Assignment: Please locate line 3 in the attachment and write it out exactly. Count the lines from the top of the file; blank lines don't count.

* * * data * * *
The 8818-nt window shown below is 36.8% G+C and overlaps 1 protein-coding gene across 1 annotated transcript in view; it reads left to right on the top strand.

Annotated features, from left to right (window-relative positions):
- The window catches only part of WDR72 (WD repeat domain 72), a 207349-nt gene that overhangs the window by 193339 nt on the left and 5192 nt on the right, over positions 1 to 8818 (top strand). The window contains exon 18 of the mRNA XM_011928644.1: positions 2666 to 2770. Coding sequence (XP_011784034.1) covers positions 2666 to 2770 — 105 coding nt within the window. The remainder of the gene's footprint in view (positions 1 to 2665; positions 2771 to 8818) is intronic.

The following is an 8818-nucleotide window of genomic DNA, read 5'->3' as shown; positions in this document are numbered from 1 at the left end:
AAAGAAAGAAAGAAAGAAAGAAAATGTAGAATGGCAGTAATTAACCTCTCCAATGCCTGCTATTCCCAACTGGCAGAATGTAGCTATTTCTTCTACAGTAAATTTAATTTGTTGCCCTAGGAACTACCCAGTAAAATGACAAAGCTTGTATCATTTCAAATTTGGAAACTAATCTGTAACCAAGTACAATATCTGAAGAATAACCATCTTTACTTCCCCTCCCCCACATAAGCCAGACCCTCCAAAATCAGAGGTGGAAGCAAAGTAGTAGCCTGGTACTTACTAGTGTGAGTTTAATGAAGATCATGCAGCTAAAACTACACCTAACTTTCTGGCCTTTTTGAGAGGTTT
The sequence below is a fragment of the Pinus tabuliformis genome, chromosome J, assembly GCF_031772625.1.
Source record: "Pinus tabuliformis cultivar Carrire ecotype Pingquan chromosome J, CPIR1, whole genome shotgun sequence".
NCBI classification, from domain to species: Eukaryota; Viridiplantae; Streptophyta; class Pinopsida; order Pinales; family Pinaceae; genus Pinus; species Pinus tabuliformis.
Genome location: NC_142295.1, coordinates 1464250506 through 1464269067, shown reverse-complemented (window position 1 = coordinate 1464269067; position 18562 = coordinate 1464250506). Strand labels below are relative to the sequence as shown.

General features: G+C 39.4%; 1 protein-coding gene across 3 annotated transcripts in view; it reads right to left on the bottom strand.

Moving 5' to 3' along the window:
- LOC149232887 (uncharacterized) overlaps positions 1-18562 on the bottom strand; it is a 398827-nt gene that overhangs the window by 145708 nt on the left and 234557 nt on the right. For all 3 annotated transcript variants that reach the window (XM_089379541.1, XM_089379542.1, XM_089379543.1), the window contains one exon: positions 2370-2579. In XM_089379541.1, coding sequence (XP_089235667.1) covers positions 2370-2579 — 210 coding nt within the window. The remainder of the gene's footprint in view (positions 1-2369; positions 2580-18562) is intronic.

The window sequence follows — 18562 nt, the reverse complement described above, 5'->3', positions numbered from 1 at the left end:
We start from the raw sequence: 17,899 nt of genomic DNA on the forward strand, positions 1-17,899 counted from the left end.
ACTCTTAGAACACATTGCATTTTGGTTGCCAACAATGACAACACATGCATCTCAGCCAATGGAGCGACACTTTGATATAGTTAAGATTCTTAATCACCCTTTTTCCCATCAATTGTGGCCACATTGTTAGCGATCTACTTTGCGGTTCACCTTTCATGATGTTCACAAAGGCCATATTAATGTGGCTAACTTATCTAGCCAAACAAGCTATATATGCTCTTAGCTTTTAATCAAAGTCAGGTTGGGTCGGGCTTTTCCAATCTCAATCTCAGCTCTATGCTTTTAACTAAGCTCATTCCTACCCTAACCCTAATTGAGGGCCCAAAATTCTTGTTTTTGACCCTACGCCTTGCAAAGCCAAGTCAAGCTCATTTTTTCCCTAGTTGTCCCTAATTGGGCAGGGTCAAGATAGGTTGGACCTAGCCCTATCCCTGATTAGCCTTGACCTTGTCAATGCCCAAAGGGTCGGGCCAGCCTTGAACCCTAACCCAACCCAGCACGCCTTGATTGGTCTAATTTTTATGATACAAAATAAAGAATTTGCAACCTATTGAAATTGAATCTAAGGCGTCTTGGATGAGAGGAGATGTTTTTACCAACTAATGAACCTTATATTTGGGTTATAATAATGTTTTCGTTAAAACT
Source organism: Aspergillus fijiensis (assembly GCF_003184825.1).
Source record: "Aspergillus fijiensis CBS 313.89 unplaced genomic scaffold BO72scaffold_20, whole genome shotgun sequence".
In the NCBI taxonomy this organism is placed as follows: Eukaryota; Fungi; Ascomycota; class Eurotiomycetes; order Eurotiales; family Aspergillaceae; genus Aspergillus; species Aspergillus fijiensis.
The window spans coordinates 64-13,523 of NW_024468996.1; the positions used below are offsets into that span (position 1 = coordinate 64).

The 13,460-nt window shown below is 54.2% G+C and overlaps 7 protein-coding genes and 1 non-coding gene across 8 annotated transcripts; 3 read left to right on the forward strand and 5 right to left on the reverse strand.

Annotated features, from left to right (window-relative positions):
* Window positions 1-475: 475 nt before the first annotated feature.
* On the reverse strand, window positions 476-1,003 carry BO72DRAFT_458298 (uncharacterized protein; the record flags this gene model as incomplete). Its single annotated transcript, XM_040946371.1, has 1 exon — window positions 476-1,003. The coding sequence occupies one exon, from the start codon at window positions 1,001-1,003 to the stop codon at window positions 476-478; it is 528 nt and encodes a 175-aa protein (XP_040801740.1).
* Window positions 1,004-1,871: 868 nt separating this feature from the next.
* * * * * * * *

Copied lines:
- The window catches only part of WDR72 (WD repeat domain 72), a 207349-nt gene that overhangs the window by 193339 nt on the left and 5192 nt on the right, over positions 1 to 8818 (top strand). The window contains exon 18 of the mRNA XM_011928644.1: positions 2666 to 2770. Coding sequence (XP_011784034.1) covers positions 2666 to 2770 — 105 coding nt within the window. The remainder of the gene's footprint in view (positions 1 to 2665; positions 2771 to 8818) is intronic.